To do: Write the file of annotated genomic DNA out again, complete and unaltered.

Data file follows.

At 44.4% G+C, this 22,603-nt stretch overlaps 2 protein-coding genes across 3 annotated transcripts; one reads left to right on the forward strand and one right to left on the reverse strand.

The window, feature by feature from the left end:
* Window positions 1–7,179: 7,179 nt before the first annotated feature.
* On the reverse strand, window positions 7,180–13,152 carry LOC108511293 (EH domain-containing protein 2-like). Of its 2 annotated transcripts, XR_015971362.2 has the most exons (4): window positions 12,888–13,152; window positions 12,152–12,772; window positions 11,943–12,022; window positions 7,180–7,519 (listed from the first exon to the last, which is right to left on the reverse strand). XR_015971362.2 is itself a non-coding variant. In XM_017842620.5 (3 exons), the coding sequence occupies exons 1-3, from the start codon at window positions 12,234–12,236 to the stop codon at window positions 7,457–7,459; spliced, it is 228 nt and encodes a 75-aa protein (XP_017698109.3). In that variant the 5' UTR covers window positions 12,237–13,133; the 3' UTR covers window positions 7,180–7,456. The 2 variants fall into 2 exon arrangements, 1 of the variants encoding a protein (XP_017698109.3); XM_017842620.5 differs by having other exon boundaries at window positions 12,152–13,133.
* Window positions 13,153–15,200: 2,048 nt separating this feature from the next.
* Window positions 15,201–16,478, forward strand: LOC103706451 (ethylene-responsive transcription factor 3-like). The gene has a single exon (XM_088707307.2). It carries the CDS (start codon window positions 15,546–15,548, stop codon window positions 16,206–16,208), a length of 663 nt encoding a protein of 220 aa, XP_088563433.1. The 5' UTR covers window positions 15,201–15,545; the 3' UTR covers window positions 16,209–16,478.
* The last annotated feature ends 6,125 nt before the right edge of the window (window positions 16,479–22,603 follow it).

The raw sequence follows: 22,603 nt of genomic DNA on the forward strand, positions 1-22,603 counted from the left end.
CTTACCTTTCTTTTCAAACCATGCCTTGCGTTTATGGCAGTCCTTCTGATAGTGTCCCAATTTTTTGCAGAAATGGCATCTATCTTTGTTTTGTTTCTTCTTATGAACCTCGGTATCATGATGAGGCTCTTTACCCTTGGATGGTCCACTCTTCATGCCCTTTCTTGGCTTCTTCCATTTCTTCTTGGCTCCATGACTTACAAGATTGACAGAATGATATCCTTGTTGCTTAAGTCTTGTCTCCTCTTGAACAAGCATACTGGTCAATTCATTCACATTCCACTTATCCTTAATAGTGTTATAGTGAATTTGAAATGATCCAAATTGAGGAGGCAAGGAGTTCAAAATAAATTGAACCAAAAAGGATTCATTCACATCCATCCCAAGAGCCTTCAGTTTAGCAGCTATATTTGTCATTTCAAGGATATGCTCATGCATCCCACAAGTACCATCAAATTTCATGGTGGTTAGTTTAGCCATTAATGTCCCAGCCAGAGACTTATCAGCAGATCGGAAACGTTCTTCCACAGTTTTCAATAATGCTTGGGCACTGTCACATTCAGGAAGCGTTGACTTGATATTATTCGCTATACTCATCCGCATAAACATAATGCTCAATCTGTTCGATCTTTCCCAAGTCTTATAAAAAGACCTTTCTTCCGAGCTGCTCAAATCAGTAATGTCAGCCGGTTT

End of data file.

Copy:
At 44.4% G+C, this 22,603-nt stretch overlaps 2 protein-coding genes across 3 annotated transcripts; one reads left to right on the forward strand and one right to left on the reverse strand.

The window, feature by feature from the left end:
* Window positions 1–7,179: 7,179 nt before the first annotated feature.
* On the reverse strand, window positions 7,180–13,152 carry LOC108511293 (EH domain-containing protein 2-like). Of its 2 annotated transcripts, XR_015971362.2 has the most exons (4): window positions 12,888–13,152; window positions 12,152–12,772; window positions 11,943–12,022; window positions 7,180–7,519 (listed from the first exon to the last, which is right to left on the reverse strand). XR_015971362.2 is itself a non-coding variant. In XM_017842620.5 (3 exons), the coding sequence occupies exons 1-3, from the start codon at window positions 12,234–12,236 to the stop codon at window positions 7,457–7,459; spliced, it is 228 nt and encodes a 75-aa protein (XP_017698109.3). In that variant the 5' UTR covers window positions 12,237–13,133; the 3' UTR covers window positions 7,180–7,456. The 2 variants fall into 2 exon arrangements, 1 of the variants encoding a protein (XP_017698109.3); XM_017842620.5 differs by having other exon boundaries at window positions 12,152–13,133.
* Window positions 13,153–15,200: 2,048 nt separating this feature from the next.
* Window positions 15,201–16,478, forward strand: LOC103706451 (ethylene-responsive transcription factor 3-like). The gene has a single exon (XM_088707307.2). It carries the CDS (start codon window positions 15,546–15,548, stop codon window positions 16,206–16,208), a length of 663 nt encoding a protein of 220 aa, XP_088563433.1. The 5' UTR covers window positions 15,201–15,545; the 3' UTR covers window positions 16,209–16,478.
* The last annotated feature ends 6,125 nt before the right edge of the window (window positions 16,479–22,603 follow it).

The raw sequence follows: 22,603 nt of genomic DNA on the forward strand, positions 1-22,603 counted from the left end.
CTTACCTTTCTTTTCAAACCATGCCTTGCGTTTATGGCAGTCCTTCTGATAGTGTCCCAATTTTTTGCAGAAATGGCATCTATCTTTGTTTTGTTTCTTCTTATGAACCTCGGTATCATGATGAGGCTCTTTACCCTTGGATGGTCCACTCTTCATGCCCTTTCTTGGCTTCTTCCATTTCTTCTTGGCTCCATGACTTACAAGATTGACAGAATGATATCCTTGTTGCTTAAGTCTTGTCTCCTCTTGAACAAGCATACTGGTCAATTCATTCACATTCCACTTATCCTTAATAGTGTTATAGTGAATTTGAAATGATCCAAATTGAGGAGGCAAGGAGTTCAAAATAAATTGAACCAAAAAGGATTCATTCACATCCATCCCAAGAGCCTTCAGTTTAGCAGCTATATTTGTCATTTCAAGGATATGCTCATGCATCCCACAAGTACCATCAAATTTCATGGTGGTTAGTTTAGCCATTAATGTCCCAGCCAGAGACTTATCAGCAGATCGGAAACGTTCTTCCACAGTTTTCAATAATGCTTGGGCACTGTCACATTCAGGAAGCGTTGACTTGATATTATTCGCTATACTCATCCGCATAAACATAATGCTCAATCTGTTCGATCTTTCCCAAGTCTTATAAAAAGACCTTTCTTCCGAGCTGCTCAAATCAGTAATGTCAGCCGGTTT